Two of the most prominent contenders for conservative leadership will not participate in the party’s final official debate.
Conservative officials have confirmed that Pierre Poilievre and Leslyn Lewis have told party officials they will not attend the August 3 debate in Ottawa.
That leaves Jean Charest, Roman Baber and Scott Aitchison to work it out for 90 minutes on Wednesday at 6pm ET.
Under party rules, both Poilievre and Lewis must now automatically pay a $50,000 fine for skipping an official debate. Both had already expressed their dissatisfaction with the decision to organize a third debate.
Poilievre senior adviser Jenni Byrne released a statement last week saying the party’s first official debate in Edmonton was “widely recognized as a disgrace” and blamed the party for its choice of moderator and format.
Byrne wrote that as the time for signing up new members is over, Poilievre will have to go “uninterrupted” to get members to fill out their ballots. She mocked Charest, saying that he needed Poilièvre’s participation in the debate to attract an audience.
Lewis, meanwhile, publicly shared a letter she sent to the Conservative leadership committee. In it, Lewis claimed that she had not received any information about the debate format and that she had told the party that she would not be available on the date set for the event.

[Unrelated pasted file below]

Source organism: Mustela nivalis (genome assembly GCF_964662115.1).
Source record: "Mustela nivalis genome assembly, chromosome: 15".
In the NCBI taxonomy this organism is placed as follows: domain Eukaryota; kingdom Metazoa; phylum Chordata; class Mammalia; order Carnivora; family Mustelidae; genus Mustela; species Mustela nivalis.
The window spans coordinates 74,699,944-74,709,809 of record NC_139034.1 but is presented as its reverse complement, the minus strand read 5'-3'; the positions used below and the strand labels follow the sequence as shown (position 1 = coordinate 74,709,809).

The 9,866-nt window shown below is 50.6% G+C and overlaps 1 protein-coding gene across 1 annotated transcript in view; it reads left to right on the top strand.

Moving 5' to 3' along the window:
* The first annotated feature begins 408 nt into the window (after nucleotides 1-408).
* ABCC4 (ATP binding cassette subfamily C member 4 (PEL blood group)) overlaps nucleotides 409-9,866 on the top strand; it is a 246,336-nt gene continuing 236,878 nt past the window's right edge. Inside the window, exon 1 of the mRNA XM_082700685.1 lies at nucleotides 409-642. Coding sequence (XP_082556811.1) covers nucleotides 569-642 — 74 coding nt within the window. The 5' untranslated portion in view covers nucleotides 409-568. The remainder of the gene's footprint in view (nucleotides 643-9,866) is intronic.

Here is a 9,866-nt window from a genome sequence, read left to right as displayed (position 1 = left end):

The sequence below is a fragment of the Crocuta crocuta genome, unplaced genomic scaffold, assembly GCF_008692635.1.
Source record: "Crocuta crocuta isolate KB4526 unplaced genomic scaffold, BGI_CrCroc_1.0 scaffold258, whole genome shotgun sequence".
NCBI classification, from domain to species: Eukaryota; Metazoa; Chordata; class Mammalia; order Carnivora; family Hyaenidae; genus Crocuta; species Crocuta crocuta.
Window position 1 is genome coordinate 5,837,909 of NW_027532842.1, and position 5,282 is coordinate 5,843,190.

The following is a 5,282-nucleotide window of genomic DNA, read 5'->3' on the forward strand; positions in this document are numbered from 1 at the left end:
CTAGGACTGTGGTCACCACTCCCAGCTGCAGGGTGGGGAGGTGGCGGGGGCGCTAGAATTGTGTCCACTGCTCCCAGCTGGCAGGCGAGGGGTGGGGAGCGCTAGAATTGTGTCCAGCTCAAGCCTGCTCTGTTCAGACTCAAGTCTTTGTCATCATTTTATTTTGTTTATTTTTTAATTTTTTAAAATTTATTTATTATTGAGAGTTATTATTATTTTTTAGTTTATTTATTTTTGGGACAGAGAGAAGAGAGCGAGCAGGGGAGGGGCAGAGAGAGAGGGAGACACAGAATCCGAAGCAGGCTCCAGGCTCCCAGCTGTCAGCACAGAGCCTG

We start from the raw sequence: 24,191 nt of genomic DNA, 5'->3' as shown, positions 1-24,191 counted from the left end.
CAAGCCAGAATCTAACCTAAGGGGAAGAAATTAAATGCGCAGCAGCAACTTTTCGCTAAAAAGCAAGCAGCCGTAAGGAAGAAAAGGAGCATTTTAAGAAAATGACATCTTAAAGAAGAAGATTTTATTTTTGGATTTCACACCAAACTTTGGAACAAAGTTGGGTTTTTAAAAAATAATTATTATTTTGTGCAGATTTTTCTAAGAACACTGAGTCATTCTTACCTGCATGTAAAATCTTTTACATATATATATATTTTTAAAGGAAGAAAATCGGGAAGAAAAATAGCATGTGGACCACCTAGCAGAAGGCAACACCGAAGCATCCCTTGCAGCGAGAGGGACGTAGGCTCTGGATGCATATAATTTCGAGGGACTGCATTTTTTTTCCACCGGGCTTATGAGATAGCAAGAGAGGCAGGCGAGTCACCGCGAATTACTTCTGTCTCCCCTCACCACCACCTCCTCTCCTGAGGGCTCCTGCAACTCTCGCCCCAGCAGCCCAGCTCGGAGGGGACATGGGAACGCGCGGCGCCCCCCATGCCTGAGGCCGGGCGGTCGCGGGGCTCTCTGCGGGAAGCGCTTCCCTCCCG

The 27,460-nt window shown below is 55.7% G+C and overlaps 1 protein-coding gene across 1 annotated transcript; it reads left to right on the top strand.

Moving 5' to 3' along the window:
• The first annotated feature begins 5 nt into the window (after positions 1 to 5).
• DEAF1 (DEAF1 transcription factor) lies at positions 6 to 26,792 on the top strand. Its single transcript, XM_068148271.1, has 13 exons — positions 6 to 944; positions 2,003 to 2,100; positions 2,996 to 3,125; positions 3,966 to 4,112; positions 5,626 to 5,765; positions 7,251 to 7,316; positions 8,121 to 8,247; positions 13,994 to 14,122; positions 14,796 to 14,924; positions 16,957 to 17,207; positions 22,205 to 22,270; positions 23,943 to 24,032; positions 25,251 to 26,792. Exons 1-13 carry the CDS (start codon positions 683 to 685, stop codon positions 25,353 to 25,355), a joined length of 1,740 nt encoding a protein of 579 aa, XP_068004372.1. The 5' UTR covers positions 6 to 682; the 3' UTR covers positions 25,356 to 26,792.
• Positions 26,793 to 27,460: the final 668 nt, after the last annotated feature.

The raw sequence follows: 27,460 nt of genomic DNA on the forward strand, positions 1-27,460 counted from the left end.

She asked the committee whether the debate would address “the usual questions” about pipelines and budgets or instead address issues she said she hears every day from conservatives — such as calls for an inquiry into Canada’s pandemic response and concerns about the World Economic Forum.
The Conservative Party held an online vote asking members to assess whether a third debate was warranted. It said there was an “overwhelming consensus” in favor of the debate, which it sees as an “important opportunity” to help members decide who should lead the party.
The party started sending out graded ballots to members earlier this month and about 80,000 have already been returned, a party spokesman said.
Patrick Brown’s name appears on that ballot, despite his disqualification from officials on July 5 over what the party’s leadership committee called “serious allegations of misconduct” related to campaign finance.
Charest thinks Poilievre deserves some ‘freedom’
Charest’s campaign used the upcoming debate as an opportunity to mock Poilievre.
In the hours before the party confirmed that the Carleton MP would not participate in the debate, Charest’s campaign released an online video captioned “It’s time to #FreePierre” — apparently a riff on Poilievre’s campaign theme of freedom.
Conservatives have until September 6 at 5pm ET to mail the envelope containing their ballots. The winner will be announced on September 10.